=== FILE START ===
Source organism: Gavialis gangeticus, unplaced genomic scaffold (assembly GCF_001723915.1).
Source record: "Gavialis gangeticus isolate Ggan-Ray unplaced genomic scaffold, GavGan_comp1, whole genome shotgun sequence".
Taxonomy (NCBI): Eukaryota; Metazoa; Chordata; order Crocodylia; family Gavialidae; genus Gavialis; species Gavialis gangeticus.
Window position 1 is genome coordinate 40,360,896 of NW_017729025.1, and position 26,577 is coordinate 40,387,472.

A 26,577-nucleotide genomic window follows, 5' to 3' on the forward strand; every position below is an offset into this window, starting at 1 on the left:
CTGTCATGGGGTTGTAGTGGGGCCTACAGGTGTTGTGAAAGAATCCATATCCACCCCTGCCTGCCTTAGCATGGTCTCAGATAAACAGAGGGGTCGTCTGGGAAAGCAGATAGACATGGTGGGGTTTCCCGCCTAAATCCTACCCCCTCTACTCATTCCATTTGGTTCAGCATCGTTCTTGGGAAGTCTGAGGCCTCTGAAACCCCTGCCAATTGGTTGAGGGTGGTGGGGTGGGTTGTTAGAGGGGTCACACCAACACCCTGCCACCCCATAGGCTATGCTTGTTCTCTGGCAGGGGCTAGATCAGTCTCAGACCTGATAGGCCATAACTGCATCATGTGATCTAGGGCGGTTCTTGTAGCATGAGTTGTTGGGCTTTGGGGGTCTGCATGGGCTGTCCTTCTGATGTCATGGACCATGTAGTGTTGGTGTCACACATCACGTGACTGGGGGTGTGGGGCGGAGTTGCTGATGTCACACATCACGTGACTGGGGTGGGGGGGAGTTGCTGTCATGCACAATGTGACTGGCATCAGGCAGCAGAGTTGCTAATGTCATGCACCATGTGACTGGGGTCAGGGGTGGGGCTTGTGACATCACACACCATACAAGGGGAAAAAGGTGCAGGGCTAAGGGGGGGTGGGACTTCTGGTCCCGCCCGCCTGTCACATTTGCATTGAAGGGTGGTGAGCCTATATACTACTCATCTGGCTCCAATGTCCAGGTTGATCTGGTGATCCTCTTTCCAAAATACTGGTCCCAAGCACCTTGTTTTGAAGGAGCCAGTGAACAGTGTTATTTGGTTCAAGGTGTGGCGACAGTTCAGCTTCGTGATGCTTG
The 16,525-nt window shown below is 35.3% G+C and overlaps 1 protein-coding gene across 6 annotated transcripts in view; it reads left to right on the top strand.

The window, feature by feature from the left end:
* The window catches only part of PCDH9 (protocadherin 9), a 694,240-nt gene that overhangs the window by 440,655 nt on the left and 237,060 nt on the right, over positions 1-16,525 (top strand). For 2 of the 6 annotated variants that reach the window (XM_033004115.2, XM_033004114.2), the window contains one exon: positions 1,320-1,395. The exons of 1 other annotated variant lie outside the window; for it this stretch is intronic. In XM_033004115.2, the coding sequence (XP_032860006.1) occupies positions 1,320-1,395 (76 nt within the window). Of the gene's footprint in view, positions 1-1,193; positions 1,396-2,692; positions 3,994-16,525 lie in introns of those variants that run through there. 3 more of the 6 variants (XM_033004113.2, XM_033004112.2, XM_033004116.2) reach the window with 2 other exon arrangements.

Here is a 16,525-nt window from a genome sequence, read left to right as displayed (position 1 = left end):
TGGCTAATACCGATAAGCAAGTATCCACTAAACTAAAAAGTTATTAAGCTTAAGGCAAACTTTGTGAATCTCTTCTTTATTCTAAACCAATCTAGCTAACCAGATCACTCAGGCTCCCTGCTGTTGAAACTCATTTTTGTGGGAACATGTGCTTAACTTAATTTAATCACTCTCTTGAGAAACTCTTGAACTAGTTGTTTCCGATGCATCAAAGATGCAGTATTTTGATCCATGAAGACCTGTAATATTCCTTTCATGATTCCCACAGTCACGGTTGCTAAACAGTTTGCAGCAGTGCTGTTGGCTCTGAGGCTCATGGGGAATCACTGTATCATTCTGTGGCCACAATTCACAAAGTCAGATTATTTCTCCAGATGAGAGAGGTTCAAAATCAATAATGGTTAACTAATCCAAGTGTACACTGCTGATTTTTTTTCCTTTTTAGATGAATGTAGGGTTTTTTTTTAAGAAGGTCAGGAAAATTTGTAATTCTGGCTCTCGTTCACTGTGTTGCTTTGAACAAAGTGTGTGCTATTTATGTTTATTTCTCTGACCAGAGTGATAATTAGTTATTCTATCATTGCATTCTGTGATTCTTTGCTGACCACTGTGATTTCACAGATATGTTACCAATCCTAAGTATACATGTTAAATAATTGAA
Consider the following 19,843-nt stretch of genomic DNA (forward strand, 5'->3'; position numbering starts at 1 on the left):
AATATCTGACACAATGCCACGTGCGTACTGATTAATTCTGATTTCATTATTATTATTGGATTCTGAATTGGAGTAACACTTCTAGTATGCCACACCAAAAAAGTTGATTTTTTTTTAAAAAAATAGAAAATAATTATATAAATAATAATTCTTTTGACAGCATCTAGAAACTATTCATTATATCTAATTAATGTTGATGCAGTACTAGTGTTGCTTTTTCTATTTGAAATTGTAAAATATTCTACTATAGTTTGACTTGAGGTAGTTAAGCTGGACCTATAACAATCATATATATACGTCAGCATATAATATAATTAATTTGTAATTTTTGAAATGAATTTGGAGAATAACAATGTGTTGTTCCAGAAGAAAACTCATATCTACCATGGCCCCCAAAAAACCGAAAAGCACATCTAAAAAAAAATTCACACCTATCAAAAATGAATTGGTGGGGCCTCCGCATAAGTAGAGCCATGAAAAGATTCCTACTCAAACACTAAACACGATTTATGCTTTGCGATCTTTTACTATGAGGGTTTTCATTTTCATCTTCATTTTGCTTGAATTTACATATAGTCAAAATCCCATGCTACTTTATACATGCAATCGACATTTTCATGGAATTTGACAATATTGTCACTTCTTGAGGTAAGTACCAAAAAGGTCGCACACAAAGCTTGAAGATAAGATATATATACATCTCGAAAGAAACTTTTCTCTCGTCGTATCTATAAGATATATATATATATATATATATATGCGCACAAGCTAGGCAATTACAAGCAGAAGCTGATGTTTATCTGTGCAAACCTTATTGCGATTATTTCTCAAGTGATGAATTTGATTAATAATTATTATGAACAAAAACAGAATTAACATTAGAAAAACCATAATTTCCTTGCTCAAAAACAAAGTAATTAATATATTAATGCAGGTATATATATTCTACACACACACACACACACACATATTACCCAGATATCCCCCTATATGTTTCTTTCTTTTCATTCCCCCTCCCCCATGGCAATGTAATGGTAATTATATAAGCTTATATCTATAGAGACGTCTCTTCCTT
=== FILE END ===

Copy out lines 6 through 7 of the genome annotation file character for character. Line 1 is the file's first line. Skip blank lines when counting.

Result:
CTGTCATGGGGTTGTAGTGGGGCCTACAGGTGTTGTGAAAGAATCCATATCCACCCCTGCCTGCCTTAGCATGGTCTCAGATAAACAGAGGGGTCGTCTGGGAAAGCAGATAGACATGGTGGGGTTTCCCGCCTAAATCCTACCCCCTCTACTCATTCCATTTGGTTCAGCATCGTTCTTGGGAAGTCTGAGGCCTCTGAAACCCCTGCCAATTGGTTGAGGGTGGTGGGGTGGGTTGTTAGAGGGGTCACACCAACACCCTGCCACCCCATAGGCTATGCTTGTTCTCTGGCAGGGGCTAGATCAGTCTCAGACCTGATAGGCCATAACTGCATCATGTGATCTAGGGCGGTTCTTGTAGCATGAGTTGTTGGGCTTTGGGGGTCTGCATGGGCTGTCCTTCTGATGTCATGGACCATGTAGTGTTGGTGTCACACATCACGTGACTGGGGGTGTGGGGCGGAGTTGCTGATGTCACACATCACGTGACTGGGGTGGGGGGGAGTTGCTGTCATGCACAATGTGACTGGCATCAGGCAGCAGAGTTGCTAATGTCATGCACCATGTGACTGGGGTCAGGGGTGGGGCTTGTGACATCACACACCATACAAGGGGAAAAAGGTGCAGGGCTAAGGGGGGGTGGGACTTCTGGTCCCGCCCGCCTGTCACATTTGCATTGAAGGGTGGTGAGCCTATATACTACTCATCTGGCTCCAATGTCCAGGTTGATCTGGTGATCCTCTTTCCAAAATACTGGTCCCAAGCACCTTGTTTTGAAGGAGCCAGTGAACAGTGTTATTTGGTTCAAGGTGTGGCGACAGTTCAGCTTCGTGATGCTTG
The 16,525-nt window shown below is 35.3% G+C and overlaps 1 protein-coding gene across 6 annotated transcripts in view; it reads left to right on the top strand.